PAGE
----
First and foremost, a thorough history and physical exam is needed. Often the history alone can give an experienced physician a good idea as to whether a patient may be dealing with PVI or some other condition. Transvaginal US or MRI is also commonly done. Based on the results of these studies, a venogram may be recommended to further determine whether there is venous reflux in the pelvic veins.

My Ob-Gyn performed diagnostic laparoscopy and didn’t see anything to explain my symptoms. Can I still have PVI?

Absolutely! It is not uncommon for women to undergo diagnostic laparoscopy for chronic pelvic pain (CPP). Often the Ob-Gyn is looking for endometriosis, fibroids, or other causes to explain the CPP symptoms. Since many ob-gyn are not familiar with PVI or believe that it exists, it is not on their radar to look for things such as engorged pelvic veins. Sometimes transvaginal US or MRI will show engorged pelvic veins (varicose veins in the pelvis) but then nothing is seen during the diagnostic laparoscopy. Why?

First, a woman is lying down on the OR table and is often dehydrated from not having anything to eat/drink since midnight. Second, carbon dioxide gas is pumped into the abdomen during laparoscopic procedures. This gas causes the pressure inside the abdomen and pelvis to increase and leads to decompression of the pelvic veins, similar to popping a balloon. Even if it is known that a patient does not have any other condition to explain their symptoms, it is not uncommon for insurance companies to require a diagnostic laparoscopy prior to covering any treatment for PVI. It’s insane!!!

I need a referral to see a vascular specialist but my Ob-Gyn won’t provide me with one because he/she doesn’t believe in PVI. What should I do?

Try to have a talk with your physician and see if you can explain your reasons for wanting a referral. Show him or her “The 5 Vascular Causes of Chronic Pelvic Pain: What Every Primary Care Provider Should Know“. Most will be reasonable and provide you with a referral. In my experience, I have found Ob-Gyns to be very receptive to learning about the vascular causes of chronic pelvic pain as it is an area that is not traditionally a part of their expertise. No physician can know everything in medicine. If your Ob-Gyn is reluctant to at least explore the possibility of PVI, ask your primary care physician for a referral to a vascular specialist or find another ob-gyn. However, it cannot be emphasized enough that a thorough Ob-Gyn evaluation is necessary BEFORE being referred to a vascular specialist.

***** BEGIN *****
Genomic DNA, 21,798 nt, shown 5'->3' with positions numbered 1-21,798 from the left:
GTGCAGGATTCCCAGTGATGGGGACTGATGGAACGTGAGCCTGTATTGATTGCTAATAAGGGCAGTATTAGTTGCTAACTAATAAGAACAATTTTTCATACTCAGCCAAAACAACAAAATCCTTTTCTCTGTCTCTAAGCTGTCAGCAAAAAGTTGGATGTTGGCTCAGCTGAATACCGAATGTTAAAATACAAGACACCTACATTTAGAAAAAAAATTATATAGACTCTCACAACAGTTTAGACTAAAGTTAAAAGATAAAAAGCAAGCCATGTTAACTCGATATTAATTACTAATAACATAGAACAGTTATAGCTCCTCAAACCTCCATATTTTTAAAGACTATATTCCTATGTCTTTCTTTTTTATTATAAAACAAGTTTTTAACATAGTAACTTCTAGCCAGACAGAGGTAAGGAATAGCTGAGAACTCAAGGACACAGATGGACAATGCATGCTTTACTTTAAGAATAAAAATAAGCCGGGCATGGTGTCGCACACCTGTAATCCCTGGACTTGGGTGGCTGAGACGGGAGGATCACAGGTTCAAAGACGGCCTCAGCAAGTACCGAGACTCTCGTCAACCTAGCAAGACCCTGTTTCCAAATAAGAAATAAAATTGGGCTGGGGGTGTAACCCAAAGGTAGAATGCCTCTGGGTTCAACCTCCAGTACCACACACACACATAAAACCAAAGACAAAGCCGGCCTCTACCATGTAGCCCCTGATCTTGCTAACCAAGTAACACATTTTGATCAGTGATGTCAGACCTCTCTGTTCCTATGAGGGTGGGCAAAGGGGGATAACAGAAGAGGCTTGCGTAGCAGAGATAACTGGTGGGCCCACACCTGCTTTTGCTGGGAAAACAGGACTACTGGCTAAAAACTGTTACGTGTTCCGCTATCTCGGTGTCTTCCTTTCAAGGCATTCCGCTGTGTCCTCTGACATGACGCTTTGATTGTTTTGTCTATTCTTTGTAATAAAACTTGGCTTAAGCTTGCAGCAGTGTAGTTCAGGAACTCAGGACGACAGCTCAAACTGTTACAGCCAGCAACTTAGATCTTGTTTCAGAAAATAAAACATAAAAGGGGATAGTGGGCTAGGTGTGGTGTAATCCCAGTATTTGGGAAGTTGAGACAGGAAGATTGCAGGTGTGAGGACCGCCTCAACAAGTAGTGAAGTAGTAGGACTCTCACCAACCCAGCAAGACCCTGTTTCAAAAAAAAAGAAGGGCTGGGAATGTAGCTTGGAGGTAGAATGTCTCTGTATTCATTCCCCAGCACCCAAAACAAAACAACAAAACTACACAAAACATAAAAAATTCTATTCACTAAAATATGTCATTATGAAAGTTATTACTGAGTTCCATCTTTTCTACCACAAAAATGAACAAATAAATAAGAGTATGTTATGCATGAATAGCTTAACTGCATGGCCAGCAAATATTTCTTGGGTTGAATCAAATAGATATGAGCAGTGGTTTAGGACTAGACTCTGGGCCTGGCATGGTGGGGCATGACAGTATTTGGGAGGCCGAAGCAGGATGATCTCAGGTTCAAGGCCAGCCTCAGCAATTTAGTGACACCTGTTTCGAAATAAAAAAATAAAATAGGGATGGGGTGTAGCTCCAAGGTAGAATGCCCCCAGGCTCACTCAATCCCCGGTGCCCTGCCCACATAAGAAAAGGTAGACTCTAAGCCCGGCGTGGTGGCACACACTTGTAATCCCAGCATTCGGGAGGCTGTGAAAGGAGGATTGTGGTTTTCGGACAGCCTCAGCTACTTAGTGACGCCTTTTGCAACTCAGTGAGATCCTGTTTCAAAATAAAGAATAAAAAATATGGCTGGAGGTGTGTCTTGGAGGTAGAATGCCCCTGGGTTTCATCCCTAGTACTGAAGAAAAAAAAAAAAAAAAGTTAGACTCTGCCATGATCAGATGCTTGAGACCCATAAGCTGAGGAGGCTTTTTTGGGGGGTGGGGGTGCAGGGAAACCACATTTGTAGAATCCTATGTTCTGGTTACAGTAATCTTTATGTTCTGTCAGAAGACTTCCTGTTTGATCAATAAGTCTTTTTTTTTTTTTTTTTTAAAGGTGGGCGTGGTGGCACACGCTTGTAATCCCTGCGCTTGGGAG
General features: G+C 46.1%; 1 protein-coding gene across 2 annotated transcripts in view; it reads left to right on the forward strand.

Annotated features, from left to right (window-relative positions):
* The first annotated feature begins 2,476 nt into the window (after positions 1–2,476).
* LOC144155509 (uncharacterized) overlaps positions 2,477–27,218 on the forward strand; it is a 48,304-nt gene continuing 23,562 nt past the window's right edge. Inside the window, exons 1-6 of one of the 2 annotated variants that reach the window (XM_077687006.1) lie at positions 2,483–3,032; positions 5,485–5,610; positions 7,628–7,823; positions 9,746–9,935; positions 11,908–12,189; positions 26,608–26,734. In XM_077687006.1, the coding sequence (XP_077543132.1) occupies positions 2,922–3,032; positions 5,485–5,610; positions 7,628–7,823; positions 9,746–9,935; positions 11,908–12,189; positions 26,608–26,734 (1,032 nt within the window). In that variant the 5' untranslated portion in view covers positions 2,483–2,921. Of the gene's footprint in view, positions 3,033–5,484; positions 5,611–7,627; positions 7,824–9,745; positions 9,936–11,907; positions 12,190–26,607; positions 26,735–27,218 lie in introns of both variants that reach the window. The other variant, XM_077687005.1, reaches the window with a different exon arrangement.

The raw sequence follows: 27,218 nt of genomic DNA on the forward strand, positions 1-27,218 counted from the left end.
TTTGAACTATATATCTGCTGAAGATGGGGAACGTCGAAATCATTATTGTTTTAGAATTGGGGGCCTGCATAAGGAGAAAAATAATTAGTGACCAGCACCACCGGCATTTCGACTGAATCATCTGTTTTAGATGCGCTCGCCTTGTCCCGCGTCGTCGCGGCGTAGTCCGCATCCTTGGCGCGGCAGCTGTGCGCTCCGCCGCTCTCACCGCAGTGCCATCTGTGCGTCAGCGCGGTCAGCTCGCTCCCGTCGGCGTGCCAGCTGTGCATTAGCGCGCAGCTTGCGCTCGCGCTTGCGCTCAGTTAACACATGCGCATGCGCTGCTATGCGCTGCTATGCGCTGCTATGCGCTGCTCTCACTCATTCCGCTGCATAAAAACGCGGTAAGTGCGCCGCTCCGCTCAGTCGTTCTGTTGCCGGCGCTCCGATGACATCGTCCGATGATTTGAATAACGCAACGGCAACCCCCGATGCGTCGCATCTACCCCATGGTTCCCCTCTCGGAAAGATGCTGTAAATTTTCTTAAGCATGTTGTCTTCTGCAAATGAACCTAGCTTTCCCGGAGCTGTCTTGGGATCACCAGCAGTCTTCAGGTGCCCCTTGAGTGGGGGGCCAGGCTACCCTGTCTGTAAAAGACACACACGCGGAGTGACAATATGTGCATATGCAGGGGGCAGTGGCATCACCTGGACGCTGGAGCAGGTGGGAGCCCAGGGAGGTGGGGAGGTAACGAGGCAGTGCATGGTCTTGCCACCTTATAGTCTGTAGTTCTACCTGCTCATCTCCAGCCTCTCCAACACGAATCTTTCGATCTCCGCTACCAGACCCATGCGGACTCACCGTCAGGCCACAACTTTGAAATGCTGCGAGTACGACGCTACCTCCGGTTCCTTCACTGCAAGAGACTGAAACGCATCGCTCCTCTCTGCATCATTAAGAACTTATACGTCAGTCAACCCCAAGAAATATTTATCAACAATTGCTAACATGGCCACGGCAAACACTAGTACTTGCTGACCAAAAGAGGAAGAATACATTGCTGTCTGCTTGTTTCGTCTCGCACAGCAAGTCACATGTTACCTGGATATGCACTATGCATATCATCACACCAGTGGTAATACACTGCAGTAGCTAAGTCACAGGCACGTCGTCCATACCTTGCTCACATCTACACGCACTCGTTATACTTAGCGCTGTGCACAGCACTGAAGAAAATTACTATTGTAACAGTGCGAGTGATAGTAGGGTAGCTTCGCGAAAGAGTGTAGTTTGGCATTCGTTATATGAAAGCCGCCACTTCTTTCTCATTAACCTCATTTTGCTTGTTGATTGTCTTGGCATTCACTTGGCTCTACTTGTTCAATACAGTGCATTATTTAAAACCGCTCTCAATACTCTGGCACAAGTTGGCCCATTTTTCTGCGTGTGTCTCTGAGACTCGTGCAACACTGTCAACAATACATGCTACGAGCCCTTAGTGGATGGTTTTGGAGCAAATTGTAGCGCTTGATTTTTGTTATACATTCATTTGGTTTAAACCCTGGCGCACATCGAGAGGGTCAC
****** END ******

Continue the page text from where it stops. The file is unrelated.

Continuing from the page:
My vascular specialist wants to perform a venogram. What exactly is he/she looking for? 

During a venogram, your vascular specialist is looking for potential causes to explain the PVI symptoms. Typically, PVI is associated with venous reflux in one or both of the ovarian veins. However, vascular compression syndromes such as May Thurner Syndrome (MTS) or Nutcracker Syndrome (NCS) can also cause PVI symptoms. If someone has had prior deep vein thrombosis (DVT) and there is a chronic blockage of a pelvic vein (i.e. iliac vein), than this too can cause PVI symptoms. Superficial venous insufficiency of the legs can also play a role in PVI.1 The image below shows the areas of the abdomen, pelvic and lower extremities that the experienced vascular specialist must investigate to provide a proper evaluation of the patient presenting with PVI.

Fig. 1: The symptoms, signs (varices), and pathophysiologic manifestations of pelvis venous disorders (PeVD) occur in four anatomic zones of the abdomen and pelvis.2 

Ok I’m confused. I thought pelvic congestion syndrome (or what is now called pelvic venous insufficiency) was caused by ovarian vein reflux. Now you’re saying that May Thurner Syndrome, Nutcracker Syndrome, and other conditions can also cause PVI?

That is correct. There is so much that we don’t know about PVI and yet there is a lot that we have learned. As previously stated, PVI was generally attributed to ovarian vein reflux. That’s the textbook answer. However, we have now learned that May Thurner Syndrome can cause blood to reflux backwards into the pelvic veins and cause similar symptoms to ovarian vein reflux. Likewise, Nutcracker Syndrome can cause reflux of blood down the ovarian vein. Therefore, how does a physician know whether the reflux of blood into the pelvic veins is coming from 1) valve malfunction in the ovarian veins, 2) blood coming up the left leg, hitting the May Thurner compression point and refluxing into the pelvic veins, or 3) left renal vein compression forcing blood backwards through the renal vein and down the left ovarian vein into the pelvis?